Astronomers have serendipitously found soccer-ball shaped carbon molecules in the nebula around a distant, white-dwarf star. The molecules are the largest ones ever found in space, and are part of a third type of carbon—the other two being graphite and diamond.
“We did not plan for this discovery,” said Jan Cami from the University of Western Ontario, London, Canada, who led the team making the discovery using NASA’s orbiting Spitzer infrared telescope. “But when we saw these whopping spectral signatures, we knew immediately that we were looking at one of the most sought-after molecules.” (NASA) The team published their findings in Science.
The molecules resemble the so-called ‘geodesic domes’ built by architect Buckminster Fuller, and are therefore called ‘buckyballs’ .
The buckyball molecule, C60, is about a nanometre across and consists of 60 carbon atoms arranged in a spherical, 3-D structure resembling a soccer ball. The molecule is exceptionally strong, and has chemical properties that scientists have long thought could make it useful in technological applications ranging from medicine to superconductivity and armor development.
The researchers also found the molecule C70, which is made up of 70 carbon atoms and is shaped like a stretched-out sphere. The two types of carbon together are estimated to make up about 3 percent of the carbon around the star, which is located in the planetary nebula Tc-1 in the constellation Ara, about 6,500 light-years away. (Space.com)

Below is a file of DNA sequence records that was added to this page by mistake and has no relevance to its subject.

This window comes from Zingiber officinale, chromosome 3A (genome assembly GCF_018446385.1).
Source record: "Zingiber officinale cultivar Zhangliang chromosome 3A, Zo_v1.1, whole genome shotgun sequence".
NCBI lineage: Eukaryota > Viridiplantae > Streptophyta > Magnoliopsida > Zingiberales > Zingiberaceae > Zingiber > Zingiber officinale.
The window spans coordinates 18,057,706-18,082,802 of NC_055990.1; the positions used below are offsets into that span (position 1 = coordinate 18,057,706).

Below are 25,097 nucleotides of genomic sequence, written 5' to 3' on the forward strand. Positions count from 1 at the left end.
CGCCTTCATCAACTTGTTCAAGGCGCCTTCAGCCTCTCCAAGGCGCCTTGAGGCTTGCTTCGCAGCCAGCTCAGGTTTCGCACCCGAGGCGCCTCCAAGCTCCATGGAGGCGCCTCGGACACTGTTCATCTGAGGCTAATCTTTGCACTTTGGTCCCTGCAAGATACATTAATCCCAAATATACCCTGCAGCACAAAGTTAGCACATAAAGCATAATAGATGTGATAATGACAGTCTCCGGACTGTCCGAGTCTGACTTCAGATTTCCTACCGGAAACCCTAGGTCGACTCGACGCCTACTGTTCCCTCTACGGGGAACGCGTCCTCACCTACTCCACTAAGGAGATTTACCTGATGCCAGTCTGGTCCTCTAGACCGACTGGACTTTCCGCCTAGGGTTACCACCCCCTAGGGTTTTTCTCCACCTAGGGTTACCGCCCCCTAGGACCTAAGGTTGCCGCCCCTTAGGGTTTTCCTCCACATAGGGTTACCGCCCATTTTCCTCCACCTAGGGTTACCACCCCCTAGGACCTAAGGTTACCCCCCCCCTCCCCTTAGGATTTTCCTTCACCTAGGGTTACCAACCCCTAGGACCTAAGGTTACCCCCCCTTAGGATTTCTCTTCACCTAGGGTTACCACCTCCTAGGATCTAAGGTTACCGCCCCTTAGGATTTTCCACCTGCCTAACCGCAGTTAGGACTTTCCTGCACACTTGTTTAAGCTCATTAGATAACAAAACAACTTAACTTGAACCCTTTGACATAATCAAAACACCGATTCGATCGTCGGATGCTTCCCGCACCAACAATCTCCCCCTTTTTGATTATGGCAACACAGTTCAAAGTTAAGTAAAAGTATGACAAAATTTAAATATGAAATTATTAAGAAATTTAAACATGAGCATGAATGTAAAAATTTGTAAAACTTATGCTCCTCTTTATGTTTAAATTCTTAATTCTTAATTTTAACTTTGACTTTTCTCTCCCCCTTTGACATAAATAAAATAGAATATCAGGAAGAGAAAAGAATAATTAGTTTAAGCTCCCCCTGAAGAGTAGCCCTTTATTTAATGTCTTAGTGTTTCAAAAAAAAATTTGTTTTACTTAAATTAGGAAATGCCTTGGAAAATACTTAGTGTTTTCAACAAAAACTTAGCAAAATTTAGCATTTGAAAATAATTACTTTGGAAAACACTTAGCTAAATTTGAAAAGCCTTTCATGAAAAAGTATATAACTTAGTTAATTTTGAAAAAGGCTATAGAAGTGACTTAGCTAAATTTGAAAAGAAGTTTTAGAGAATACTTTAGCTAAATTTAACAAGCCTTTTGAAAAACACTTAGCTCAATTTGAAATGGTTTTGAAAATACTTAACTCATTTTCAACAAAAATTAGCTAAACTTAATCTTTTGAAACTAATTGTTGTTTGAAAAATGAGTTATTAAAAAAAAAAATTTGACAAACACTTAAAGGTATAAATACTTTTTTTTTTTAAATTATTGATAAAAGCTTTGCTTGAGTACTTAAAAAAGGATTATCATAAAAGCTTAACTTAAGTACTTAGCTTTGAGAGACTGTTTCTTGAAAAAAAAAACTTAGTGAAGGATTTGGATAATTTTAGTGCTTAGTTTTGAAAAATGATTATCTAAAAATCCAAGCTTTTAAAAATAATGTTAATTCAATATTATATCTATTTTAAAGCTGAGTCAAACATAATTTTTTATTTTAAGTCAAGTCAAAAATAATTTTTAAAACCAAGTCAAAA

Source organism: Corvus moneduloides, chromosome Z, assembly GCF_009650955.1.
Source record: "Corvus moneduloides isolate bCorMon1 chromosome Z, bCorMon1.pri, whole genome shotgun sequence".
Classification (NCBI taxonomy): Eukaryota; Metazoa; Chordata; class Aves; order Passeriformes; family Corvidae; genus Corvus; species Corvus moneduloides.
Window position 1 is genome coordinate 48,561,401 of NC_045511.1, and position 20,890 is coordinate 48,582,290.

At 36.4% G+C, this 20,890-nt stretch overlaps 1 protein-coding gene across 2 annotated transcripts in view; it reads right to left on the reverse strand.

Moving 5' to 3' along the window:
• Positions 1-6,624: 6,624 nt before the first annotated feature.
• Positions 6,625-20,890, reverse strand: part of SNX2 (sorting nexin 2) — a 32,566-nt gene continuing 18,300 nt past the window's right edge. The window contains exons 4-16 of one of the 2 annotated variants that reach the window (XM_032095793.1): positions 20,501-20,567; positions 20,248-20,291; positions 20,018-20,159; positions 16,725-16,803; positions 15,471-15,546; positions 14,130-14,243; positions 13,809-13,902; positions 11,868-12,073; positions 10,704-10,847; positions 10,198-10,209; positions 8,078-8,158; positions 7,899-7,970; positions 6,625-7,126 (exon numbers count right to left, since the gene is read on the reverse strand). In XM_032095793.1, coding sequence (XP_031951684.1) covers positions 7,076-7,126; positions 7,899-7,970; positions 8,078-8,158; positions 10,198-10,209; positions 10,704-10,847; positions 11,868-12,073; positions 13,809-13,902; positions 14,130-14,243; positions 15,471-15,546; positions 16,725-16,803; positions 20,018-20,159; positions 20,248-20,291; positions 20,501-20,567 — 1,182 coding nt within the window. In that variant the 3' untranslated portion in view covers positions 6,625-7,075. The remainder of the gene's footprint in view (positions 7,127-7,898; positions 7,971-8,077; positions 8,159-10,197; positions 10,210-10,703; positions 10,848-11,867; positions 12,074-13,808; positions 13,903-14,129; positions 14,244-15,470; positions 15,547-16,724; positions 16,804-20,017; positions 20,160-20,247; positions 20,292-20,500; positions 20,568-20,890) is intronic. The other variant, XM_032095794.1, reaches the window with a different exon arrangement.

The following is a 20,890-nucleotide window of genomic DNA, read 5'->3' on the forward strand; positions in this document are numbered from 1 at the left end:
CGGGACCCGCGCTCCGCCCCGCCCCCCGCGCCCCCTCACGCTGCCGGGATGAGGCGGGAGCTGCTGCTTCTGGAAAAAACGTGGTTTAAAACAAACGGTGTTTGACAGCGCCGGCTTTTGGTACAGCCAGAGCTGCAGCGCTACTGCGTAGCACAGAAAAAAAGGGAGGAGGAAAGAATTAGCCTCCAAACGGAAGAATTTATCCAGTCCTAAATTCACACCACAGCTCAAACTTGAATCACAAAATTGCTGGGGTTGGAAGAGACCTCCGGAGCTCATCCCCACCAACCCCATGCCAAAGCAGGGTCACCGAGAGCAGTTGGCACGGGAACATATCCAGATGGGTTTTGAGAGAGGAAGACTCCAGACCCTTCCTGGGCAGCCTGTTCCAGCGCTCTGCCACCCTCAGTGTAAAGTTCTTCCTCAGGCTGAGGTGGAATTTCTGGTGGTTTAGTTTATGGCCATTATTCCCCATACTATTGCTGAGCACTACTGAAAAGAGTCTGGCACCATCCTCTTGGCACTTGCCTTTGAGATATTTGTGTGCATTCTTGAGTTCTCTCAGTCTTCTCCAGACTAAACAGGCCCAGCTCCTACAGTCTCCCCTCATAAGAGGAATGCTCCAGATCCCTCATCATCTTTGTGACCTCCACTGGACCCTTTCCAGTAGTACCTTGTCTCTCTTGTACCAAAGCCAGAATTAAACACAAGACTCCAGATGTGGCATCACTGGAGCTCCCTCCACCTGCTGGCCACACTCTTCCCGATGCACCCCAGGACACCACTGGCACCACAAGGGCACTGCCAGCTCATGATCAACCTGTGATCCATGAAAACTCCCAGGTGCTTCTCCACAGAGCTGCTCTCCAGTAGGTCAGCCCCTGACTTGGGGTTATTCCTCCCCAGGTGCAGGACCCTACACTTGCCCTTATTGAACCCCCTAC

The data from the Spitzer infrared spectrometer matches laboratory spectral fingerprints of C60 perfectly.
The carbon buckyball was first discovered in the laboratory in 1985, also by accident, when researchers tried to simulate an ageing, carbon-rich star—in order to understand how carbon chains form in space. One of the scientists, Sir Harry Kroto, was awarded the Nobel prize in 1996 for the discovery.
“The experiments were set up to make those long carbon chains, and then something unexpected came out – these soccer ball type molecules, which just looked weird,” Cami told the BBC. “And now it turns out that those conditions that were deliberately created in a laboratory actually occur in space too – we just had to look in the right place.”
Image: NASA/JPL-Caltech/T. Pyle (SSC). Hubble image copyright NASA,
ESA and K. Noll (STScI)